July 17, 2024

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All planets in the solar system lined up

All planets in the solar system lined up

All the planets of the solar system can be seen together in the night sky right now, providing stargazers with a “spectacular” show until the end of the year.

Over the next few days, it is possible to see Mercury, Venus, Mars, Jupiter, and Saturn simultaneously with the naked eye, while Uranus and Neptune can be seen with binoculars or a telescope.

“On these nights we can see all the planets of our solar system at a glance, shortly after sunset,” said Gianluca Massi, astronomer with the Virtual Telescope Project. Newsweek. “It happens from time to time, but it’s always an amazing sight.”

After December 24, the Moon will also join the show, which can be seen from anywhere on Earth, assuming the sky is clear.

Image stock: Illustration showing the planets of the solar system. All of the planets can be seen together in the night sky at one time at the present time.

Starting on the southwestern horizon, the planets to the naked eye will line up in the following order: Venus, Mercury, Saturn, Jupiter, and Mars. The hardest planet to see will be Mercury, located in a bright part of the sky. While the planet may be visible to the naked eye, binoculars may help determine its location, as well as Venus.

You’ll also need binoculars to find Uranus, which is between Mars and Jupiter, and Neptune – which is between Saturn and Jupiter.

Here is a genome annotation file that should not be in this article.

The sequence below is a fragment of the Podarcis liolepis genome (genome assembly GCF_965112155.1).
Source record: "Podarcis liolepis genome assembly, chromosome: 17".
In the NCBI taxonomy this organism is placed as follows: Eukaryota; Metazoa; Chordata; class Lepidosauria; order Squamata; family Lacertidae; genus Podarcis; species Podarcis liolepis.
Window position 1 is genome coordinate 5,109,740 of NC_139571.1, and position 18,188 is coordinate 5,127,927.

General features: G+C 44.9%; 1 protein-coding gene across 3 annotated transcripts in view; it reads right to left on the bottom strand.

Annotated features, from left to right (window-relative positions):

“This way, we can see the entire family of planets,” Massey said.

This “planetary parade” isn’t a regular occurrence, but it’s not as rare as you might expect—this alignment happens every one to two years or so, on average.

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It was the last time all the planets were seen in the sky at once June this year. During this show, the Five naked-eye planets are also lined up in the sky in the same sequential order in which they physically orbit the sun.—Mercury, Venus, Mars, Jupiter and Saturn. Such an alignment has not happened for 18 years.

Uranus and Neptune were also visible with binoculars during this event, but they were not aligned in increasing order of distance from the Sun.

The last planetary show is set to run until the end of the year, when Mercury will wane, so you only have a few days to catch a glimpse of it.

If you’d rather watch the action from the comfort of your own home, it’s the Virtual Telescope Project Provide live broadcast Planets and the moon appear above the skyline of Rome.

The Virtual Telescope Project is a service provided by the Bellatrix Astronomical Observatory in Secano, Italy, and operated by Massey, which operates and provides access to remotely operated robotic telescopes.

The Christmas Live broadcast is scheduled to begin at 4pm UTC, or 11am ET, on December 28th.